WARREN - Transforming the Rust Belt into the Tech Belt.
That is the goal of officials involved with the soon-to-open Tech Belt Energy Innovation Center on West Market Street in Warren. The center's doors were opened for a tour Wednesday, and the first employees likely will be hired within the next month.
The center, located in the Kresge Building across from Courthouse Square, will serve as a laboratory facility to test emerging energy sources and devices. City officials hope it will attract businesses looking to test new energy technologies at the facility.
The first employees will be hired within the next month, TBEIC board President John Pogue said. Those employees will be long-term executives in charge of interior office and laboratory layout, as well as networking with regional businesses.
TBEIC will offer energy grid simulation to test the usefulness, safety and practicality of new energy technologies. U.S. Rep Timothy J. Ryan, D-Niles, Mayor Michael O'Brien and TBEIC board members anticipate the facility being a center for economic development for years, possibly decades, to come.
"This Tech Belt Innovation Center will play an important role in the revitalization of Warren's downtown," O'Brien said.
"I am struck by the fact that Warren is constantly renewing itself. The rural past, and then we evolved ourselves into an industrial and manufacturing giant,'' O'Brien said. ''Today, it is only fitting that we evolve again into a technological future."
Ryan said energy storage and technology will be key components to the world economy, and the Mahoning Valley is establishing itself at the forefront of that industry with TBEIC.
Ted Theofrastous of NorTech, a regional nonprofit organization involved TBEIC development, said laboratory equipment offered at the facility will be unique and will help emerging energy technologies develop across the region.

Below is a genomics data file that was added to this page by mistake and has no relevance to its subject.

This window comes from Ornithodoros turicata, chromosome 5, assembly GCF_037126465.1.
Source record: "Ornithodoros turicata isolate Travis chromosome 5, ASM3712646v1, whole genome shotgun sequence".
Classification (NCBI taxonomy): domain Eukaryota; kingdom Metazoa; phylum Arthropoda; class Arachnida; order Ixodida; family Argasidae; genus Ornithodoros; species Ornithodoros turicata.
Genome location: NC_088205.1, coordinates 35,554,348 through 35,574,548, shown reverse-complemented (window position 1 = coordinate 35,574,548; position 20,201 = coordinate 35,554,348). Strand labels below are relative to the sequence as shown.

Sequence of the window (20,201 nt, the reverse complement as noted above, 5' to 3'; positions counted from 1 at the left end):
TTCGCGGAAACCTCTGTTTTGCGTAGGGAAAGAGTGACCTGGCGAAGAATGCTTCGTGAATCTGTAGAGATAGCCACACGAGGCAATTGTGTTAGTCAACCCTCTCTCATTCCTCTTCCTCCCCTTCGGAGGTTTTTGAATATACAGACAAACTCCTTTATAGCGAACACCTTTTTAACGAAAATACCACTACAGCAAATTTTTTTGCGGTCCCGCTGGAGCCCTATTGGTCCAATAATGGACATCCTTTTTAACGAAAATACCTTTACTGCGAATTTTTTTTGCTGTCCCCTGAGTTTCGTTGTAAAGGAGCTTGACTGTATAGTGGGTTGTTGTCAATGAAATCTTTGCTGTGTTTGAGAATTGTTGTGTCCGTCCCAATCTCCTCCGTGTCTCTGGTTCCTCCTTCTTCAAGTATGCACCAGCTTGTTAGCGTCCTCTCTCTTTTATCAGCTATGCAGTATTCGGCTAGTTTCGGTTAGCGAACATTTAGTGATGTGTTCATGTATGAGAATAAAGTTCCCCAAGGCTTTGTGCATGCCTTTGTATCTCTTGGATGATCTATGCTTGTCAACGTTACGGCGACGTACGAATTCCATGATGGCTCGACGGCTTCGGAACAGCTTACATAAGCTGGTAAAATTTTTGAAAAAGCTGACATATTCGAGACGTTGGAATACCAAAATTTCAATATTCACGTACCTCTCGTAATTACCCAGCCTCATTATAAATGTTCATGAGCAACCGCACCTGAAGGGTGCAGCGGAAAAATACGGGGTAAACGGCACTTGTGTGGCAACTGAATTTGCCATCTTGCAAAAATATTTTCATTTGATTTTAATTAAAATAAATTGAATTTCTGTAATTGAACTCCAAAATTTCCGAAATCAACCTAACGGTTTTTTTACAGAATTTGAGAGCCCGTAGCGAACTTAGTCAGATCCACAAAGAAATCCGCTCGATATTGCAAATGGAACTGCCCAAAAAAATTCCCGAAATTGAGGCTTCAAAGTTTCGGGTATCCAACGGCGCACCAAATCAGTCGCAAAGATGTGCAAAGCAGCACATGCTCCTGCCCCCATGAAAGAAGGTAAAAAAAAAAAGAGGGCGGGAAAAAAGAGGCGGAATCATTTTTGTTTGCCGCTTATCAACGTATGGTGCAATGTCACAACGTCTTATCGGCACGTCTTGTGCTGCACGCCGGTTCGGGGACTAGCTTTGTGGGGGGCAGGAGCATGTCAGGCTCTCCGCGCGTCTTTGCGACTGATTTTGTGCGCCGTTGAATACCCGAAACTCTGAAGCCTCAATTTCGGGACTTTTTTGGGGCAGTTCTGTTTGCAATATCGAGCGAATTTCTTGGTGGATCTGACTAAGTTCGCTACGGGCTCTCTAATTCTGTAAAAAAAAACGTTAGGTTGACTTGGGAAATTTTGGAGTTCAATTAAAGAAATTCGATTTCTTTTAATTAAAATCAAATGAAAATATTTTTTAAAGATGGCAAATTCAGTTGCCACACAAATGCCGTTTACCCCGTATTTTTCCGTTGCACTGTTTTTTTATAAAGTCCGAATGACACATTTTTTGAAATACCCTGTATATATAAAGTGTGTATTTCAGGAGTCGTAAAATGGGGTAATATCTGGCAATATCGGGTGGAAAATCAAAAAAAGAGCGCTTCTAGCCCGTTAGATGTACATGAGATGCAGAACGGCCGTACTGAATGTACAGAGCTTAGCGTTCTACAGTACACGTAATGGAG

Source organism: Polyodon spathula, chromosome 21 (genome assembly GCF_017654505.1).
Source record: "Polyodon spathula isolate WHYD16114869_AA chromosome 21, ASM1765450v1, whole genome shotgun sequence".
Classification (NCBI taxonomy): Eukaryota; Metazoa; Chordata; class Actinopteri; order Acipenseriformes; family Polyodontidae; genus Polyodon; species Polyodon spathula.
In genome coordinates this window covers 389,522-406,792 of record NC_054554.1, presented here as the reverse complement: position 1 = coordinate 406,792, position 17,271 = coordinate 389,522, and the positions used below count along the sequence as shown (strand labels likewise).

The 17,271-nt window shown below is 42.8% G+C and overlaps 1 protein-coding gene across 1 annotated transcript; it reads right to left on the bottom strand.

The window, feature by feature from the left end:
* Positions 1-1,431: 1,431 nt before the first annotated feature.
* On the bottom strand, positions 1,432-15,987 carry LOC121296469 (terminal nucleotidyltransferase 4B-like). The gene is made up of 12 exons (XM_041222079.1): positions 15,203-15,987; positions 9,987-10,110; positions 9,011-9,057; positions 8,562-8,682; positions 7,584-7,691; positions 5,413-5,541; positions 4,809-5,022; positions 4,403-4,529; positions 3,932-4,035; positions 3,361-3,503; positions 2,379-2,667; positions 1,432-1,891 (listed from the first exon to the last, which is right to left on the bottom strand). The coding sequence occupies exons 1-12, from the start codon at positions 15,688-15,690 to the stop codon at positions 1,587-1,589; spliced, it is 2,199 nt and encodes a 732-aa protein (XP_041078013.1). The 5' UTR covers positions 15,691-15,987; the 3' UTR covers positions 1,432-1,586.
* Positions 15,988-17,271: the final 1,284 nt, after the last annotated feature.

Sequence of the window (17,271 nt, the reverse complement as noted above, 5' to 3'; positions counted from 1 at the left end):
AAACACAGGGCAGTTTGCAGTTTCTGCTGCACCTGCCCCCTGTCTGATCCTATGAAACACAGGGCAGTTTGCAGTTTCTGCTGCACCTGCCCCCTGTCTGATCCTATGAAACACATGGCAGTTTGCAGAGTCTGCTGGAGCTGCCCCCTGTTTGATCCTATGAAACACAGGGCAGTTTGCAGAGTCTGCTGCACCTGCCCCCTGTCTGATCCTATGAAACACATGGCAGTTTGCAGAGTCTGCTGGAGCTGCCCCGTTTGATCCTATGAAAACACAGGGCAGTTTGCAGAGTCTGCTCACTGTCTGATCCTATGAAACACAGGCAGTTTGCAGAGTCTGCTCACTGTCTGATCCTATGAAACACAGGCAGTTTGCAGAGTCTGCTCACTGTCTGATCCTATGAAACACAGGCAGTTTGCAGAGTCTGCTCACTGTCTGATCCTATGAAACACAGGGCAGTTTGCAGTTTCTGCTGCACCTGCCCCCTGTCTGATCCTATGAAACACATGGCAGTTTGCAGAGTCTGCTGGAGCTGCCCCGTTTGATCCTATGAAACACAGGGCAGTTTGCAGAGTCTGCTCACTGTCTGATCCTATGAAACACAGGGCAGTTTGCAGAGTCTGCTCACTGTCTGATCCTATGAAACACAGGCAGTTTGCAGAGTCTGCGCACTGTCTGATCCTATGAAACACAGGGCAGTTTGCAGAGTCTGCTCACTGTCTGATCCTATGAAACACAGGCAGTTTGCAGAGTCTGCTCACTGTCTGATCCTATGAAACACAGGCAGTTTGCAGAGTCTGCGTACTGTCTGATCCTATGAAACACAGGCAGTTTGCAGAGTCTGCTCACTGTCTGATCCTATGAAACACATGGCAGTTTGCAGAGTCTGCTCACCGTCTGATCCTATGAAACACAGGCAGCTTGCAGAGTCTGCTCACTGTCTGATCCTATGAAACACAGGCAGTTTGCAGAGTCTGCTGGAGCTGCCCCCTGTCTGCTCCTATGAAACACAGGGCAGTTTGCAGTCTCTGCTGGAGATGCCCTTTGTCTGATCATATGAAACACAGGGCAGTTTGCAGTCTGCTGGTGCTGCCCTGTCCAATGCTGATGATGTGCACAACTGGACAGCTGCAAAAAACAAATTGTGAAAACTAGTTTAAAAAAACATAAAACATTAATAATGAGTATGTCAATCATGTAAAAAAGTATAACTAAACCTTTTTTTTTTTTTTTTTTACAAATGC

Pogue hopes to have six or more businesses located in the center by this time next year, and he said the center could be a driving force in attracting a new, highly educated work force to the region.
Ryan agreed, saying the region from Cleveland to Akron to Pittsburgh could benefit from the facility.
Ryan played a role in securing more than $2 million for building development from the state. That money, combined with $500,000 from the state and an expected $700,000 local share will fund building development and initial infrastructure.
"At that point, we could operate and begin to sustain operation," Theofrastous said, adding that another $2 million to $4 million in "hardcore laboratory structure" would be needed to fully develop the facility. After the laboratory is developed, the center will be a place to show research and develop new products.
"Bio fuels, advanced materials, fuel cells, electric vehicles or wind and solar, that research and development will be conducted at this site," O'Brien said.
David P. Karpinski, director of NorTech, expects economic development throughout the region, and especially in the Mahoning Valley.
The building offers 37,000 square feet and is divided into three sections. A street-front section would give possible tenants a business front. An upper level section would serve as office suites for executives and employees, and a separated lower level would house the laboratory.
"This combination of usable space is very rare," Theofrastous said.
Youngstown State University will work with the center with research and possibly work force training and placement. In total, the officials present said TBEIC could function as an economic engine in Warren for decades to come.
"(These are) building blocks to an ever brighter future for the city of Warren," O'Brien said. "It is our children and our grandchildren who will benefit from the decisions that we are making in 2011."